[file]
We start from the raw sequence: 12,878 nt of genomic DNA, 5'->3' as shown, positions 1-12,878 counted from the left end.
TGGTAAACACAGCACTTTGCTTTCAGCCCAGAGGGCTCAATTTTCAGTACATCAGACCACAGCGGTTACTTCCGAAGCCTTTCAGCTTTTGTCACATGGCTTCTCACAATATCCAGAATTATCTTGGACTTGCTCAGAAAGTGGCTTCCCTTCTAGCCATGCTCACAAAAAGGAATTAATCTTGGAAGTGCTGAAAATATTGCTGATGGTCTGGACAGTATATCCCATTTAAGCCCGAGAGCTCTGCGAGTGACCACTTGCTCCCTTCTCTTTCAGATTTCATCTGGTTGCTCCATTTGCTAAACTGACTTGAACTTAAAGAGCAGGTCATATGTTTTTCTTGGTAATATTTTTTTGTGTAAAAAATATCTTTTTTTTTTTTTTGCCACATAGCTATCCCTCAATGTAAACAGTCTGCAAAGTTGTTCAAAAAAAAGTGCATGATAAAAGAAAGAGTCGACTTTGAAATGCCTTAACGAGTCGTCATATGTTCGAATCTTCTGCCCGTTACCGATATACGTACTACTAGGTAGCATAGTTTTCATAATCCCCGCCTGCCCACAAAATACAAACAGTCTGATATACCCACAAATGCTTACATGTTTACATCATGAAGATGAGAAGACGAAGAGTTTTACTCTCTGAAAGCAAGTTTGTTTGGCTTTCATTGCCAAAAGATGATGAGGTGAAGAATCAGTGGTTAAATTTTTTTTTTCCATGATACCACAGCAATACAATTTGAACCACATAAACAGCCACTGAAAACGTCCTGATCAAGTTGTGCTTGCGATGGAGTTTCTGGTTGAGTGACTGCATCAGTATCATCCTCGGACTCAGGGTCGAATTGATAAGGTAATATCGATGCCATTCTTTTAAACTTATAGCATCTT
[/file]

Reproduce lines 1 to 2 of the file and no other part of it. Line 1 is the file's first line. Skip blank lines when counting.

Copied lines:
We start from the raw sequence: 12,878 nt of genomic DNA, 5'->3' as shown, positions 1-12,878 counted from the left end.
TGGTAAACACAGCACTTTGCTTTCAGCCCAGAGGGCTCAATTTTCAGTACATCAGACCACAGCGGTTACTTCCGAAGCCTTTCAGCTTTTGTCACATGGCTTCTCACAATATCCAGAATTATCTTGGACTTGCTCAGAAAGTGGCTTCCCTTCTAGCCATGCTCACAAAAAGGAATTAATCTTGGAAGTGCTGAAAATATTGCTGATGGTCTGGACAGTATATCCCATTTAAGCCCGAGAGCTCTGCGAGTGACCACTTGCTCCCTTCTCTTTCAGATTTCATCTGGTTGCTCCATTTGCTAAACTGACTTGAACTTAAAGAGCAGGTCATATGTTTTTCTTGGTAATATTTTTTTGTGTAAAAAATATCTTTTTTTTTTTTTTGCCACATAGCTATCCCTCAATGTAAACAGTCTGCAAAGTTGTTCAAAAAAAAGTGCATGATAAAAGAAAGAGTCGACTTTGAAATGCCTTAACGAGTCGTCATATGTTCGAATCTTCTGCCCGTTACCGATATACGTACTACTAGGTAGCATAGTTTTCATAATCCCCGCCTGCCCACAAAATACAAACAGTCTGATATACCCACAAATGCTTACATGTTTACATCATGAAGATGAGAAGACGAAGAGTTTTACTCTCTGAAAGCAAGTTTGTTTGGCTTTCATTGCCAAAAGATGATGAGGTGAAGAATCAGTGGTTAAATTTTTTTTTTCCATGATACCACAGCAATACAATTTGAACCACATAAACAGCCACTGAAAACGTCCTGATCAAGTTGTGCTTGCGATGGAGTTTCTGGTTGAGTGACTGCATCAGTATCATCCTCGGACTCAGGGTCGAATTGATAAGGTAATATCGATGCCATTCTTTTAAACTTATAGCATCTT